This month we’re taking part in the 30 Days Wild challenge. My children are pretty wild and outdoorsy so this seemed like a great challenge for them. This week we had the added bonus of taking part in a family litter pick to mark Blue Peter’s 60th birthday. Be Plastic Clever 60 or #BPC60 is the brain child of Kids Against Plastic who are running a competition to find the best litter pick photos. CBBC presenter Naomi Wilkinson came along to my daughter’s school to talk to them about the impact on the environment and our health caused by continued use of single use plastic.
My daughter loved taking part in the litter pick around our local area, and we roped in my 8 year old too. After we had collected a bag of rubbish we went back to school and placed the rubbish to make the number 60 and she had her photo taken with Naomi Wilkinson and all the other kids. It was a great way for the kids to learn more about taking care of the environment.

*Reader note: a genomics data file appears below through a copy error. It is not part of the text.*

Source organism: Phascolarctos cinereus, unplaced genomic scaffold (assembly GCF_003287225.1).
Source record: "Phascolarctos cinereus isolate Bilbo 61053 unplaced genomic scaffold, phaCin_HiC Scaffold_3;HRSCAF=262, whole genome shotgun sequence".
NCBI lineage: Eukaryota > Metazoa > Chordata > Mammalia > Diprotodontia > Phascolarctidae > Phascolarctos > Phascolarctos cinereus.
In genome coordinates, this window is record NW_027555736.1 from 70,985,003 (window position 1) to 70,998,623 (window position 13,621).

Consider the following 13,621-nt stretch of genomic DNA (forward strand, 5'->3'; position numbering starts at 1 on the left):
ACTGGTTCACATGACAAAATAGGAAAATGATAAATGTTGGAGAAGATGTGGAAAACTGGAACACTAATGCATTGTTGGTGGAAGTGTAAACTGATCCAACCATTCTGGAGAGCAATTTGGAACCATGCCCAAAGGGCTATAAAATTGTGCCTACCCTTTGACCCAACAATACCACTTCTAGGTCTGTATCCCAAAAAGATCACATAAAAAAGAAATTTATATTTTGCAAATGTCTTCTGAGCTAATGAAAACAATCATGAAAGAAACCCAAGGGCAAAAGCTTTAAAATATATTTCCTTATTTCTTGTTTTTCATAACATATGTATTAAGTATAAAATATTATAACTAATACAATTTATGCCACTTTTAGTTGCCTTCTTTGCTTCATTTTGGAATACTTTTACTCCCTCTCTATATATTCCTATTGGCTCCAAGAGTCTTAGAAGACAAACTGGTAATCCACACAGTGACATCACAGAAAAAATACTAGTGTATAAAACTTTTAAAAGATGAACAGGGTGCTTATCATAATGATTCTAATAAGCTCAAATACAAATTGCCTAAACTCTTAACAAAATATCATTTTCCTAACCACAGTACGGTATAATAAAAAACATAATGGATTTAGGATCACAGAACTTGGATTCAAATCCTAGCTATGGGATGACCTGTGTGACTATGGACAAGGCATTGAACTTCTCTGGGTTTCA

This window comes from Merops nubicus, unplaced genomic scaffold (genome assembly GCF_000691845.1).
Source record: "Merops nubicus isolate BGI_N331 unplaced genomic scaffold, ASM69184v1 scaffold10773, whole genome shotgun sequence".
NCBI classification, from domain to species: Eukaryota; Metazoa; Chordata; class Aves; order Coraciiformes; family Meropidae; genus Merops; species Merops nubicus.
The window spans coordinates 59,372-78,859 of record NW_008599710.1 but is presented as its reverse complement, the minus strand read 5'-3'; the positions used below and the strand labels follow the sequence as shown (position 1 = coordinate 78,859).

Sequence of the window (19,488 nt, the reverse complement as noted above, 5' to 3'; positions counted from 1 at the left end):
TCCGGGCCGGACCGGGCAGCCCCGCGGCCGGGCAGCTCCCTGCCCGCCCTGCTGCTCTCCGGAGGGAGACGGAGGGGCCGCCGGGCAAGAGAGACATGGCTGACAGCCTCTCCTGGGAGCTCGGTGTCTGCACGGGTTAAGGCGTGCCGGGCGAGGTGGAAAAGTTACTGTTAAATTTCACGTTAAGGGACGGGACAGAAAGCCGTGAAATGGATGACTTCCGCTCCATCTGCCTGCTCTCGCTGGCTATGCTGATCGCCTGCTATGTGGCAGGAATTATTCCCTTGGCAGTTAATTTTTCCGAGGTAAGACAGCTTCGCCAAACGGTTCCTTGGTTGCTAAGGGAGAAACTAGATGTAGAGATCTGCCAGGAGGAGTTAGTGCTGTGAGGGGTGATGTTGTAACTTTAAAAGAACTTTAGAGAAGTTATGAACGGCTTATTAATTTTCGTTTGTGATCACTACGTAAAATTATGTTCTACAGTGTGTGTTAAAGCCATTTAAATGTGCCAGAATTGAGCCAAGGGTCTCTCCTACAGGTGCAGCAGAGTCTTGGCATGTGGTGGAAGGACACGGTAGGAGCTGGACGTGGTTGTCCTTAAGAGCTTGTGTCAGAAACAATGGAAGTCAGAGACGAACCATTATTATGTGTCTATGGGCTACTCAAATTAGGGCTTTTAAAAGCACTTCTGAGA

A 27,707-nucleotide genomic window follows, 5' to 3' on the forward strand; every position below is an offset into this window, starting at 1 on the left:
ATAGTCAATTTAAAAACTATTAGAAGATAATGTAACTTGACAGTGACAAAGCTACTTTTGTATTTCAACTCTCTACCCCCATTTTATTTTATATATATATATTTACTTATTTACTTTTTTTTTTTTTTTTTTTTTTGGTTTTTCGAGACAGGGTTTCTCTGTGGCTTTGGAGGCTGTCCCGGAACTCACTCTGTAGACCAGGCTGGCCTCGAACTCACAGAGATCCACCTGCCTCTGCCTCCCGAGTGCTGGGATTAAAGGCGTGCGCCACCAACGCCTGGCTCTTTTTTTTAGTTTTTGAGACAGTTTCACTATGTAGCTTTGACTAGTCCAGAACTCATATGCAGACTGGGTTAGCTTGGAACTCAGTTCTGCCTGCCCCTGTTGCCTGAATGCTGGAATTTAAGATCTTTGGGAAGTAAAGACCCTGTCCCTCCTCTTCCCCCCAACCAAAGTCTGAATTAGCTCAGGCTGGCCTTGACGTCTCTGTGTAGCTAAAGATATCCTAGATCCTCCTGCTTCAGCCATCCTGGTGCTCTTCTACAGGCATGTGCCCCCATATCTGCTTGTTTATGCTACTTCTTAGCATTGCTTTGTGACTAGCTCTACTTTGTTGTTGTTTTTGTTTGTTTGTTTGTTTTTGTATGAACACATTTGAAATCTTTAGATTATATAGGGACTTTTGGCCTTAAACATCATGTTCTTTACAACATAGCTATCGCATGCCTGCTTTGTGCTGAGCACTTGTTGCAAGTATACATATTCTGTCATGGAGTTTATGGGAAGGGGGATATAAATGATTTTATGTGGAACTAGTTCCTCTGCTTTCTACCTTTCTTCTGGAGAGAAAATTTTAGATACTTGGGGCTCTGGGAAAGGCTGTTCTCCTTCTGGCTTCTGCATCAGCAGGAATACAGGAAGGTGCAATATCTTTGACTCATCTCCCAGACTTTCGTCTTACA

How to make your own bird feeder
The challenge for the second week of #30dayswild was to make your own bird feeder. We love to attract birds to our little garden and have made a few. Our garden has been full of starlings recently who have all been feeding their babies. Now they’ve flown on I’m hoping the robins and blue tits will come back. It’s pretty easy to make your own bird feeder. All you will need is the following:
dried bird seed
vegetable Atora fat
yoghurt pots, coconut shells
I melted half the Vegetable Atora fat in a microwaveable container in the microwave until the fat pellets melted. Then we mixed a generous portion of bird seed into the fat, being super careful not to splash any of the fat on to us.
My daughter carefully filled up our containers with the mixture. We used yoghurt pots, an empty coconut shell as well as an enamel mug. She spooned the mixture in and we pressed it down with the back of the spoon.
We placed everything in the fridge for an hour to make sure it had set. Then we hung our homemade bird feeders in our garden.
Lots of other ways to feed birds in your garden: